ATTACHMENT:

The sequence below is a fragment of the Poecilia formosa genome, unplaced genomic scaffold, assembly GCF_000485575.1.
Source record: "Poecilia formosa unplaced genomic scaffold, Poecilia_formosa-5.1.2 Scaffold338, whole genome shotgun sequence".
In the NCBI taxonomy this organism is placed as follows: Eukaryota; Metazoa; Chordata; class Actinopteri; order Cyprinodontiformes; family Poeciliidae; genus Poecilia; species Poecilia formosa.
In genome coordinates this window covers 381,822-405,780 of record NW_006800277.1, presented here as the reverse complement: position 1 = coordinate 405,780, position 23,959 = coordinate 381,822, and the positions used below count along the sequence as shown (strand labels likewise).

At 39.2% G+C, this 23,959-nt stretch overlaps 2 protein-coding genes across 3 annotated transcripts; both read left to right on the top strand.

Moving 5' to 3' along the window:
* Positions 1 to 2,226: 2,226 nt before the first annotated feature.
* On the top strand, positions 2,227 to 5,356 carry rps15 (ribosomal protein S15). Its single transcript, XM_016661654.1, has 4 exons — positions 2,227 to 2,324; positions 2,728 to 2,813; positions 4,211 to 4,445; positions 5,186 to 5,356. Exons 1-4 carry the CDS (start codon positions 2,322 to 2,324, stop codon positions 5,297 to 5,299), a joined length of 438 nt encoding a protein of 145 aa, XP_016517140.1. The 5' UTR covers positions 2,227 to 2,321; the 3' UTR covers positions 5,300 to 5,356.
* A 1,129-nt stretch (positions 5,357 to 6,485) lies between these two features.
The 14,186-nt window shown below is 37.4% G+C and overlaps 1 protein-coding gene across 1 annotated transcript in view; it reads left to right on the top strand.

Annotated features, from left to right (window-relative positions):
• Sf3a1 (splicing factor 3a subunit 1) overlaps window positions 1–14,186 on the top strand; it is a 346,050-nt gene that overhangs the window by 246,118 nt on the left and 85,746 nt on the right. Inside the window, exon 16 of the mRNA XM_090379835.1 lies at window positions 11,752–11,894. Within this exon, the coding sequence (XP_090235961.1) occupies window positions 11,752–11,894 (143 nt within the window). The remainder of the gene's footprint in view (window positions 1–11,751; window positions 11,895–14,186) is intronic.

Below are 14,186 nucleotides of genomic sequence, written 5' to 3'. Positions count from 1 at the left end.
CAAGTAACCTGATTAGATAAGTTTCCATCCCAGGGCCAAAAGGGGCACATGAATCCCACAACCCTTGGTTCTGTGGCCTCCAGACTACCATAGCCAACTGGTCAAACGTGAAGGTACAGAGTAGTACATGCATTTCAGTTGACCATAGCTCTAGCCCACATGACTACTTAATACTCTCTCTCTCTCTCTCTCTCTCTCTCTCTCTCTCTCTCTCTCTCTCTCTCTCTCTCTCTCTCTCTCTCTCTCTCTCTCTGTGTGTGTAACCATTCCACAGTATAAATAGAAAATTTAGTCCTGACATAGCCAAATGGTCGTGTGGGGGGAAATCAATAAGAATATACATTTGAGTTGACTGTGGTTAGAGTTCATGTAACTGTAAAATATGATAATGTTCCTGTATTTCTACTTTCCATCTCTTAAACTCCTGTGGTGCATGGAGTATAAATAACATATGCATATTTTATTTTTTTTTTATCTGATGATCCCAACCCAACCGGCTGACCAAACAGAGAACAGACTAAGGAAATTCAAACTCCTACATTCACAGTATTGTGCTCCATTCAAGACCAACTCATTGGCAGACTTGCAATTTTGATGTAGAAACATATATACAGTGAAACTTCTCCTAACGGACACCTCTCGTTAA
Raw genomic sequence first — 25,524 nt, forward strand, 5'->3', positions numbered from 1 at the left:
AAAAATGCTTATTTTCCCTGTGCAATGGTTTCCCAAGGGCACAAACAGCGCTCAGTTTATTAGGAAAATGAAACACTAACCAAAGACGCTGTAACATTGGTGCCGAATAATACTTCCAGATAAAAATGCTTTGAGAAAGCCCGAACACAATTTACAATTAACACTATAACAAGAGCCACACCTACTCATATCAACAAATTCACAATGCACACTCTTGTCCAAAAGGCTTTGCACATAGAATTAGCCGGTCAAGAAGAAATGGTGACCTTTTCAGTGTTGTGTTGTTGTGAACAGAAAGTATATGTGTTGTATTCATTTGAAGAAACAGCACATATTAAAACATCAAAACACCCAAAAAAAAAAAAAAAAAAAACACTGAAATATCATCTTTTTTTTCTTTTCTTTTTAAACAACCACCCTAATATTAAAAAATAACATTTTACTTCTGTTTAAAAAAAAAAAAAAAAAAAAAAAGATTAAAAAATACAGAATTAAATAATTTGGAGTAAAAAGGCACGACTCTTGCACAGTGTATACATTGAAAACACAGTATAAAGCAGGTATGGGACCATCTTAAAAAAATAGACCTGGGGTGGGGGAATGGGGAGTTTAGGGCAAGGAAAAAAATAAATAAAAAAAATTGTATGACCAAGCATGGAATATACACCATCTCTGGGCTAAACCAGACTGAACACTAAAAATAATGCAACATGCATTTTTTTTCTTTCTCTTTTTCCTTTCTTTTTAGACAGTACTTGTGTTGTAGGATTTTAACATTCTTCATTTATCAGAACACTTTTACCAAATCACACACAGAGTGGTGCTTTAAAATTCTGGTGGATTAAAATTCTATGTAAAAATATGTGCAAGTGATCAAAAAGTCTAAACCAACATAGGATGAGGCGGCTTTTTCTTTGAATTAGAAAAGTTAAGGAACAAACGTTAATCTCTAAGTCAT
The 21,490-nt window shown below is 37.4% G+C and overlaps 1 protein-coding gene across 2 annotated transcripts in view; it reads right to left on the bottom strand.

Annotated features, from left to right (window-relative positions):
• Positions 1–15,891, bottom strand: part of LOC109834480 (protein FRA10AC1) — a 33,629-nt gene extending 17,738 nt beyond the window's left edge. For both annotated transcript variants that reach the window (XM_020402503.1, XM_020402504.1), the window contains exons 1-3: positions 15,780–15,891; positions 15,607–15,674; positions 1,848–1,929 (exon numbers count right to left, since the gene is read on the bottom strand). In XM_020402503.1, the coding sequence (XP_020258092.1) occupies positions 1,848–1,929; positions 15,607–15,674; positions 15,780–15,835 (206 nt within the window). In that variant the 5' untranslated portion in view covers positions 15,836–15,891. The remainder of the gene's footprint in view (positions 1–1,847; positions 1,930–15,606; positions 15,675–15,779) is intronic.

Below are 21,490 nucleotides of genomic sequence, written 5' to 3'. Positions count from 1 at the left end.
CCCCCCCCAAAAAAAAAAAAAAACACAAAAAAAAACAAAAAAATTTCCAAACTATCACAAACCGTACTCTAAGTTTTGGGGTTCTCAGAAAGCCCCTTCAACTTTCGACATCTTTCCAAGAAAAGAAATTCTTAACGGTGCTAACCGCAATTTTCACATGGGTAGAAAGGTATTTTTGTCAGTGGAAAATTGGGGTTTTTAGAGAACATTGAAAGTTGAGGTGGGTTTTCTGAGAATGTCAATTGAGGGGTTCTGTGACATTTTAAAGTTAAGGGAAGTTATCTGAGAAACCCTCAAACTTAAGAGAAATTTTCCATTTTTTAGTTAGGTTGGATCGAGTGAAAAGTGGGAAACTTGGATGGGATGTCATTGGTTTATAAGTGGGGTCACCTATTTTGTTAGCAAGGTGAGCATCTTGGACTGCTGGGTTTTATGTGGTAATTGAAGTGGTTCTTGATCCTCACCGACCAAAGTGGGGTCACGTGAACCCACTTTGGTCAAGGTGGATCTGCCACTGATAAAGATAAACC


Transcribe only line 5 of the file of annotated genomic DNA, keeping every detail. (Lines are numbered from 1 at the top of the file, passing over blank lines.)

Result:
At 39.2% G+C, this 23,959-nt stretch overlaps 2 protein-coding genes across 3 annotated transcripts; both read left to right on the top strand.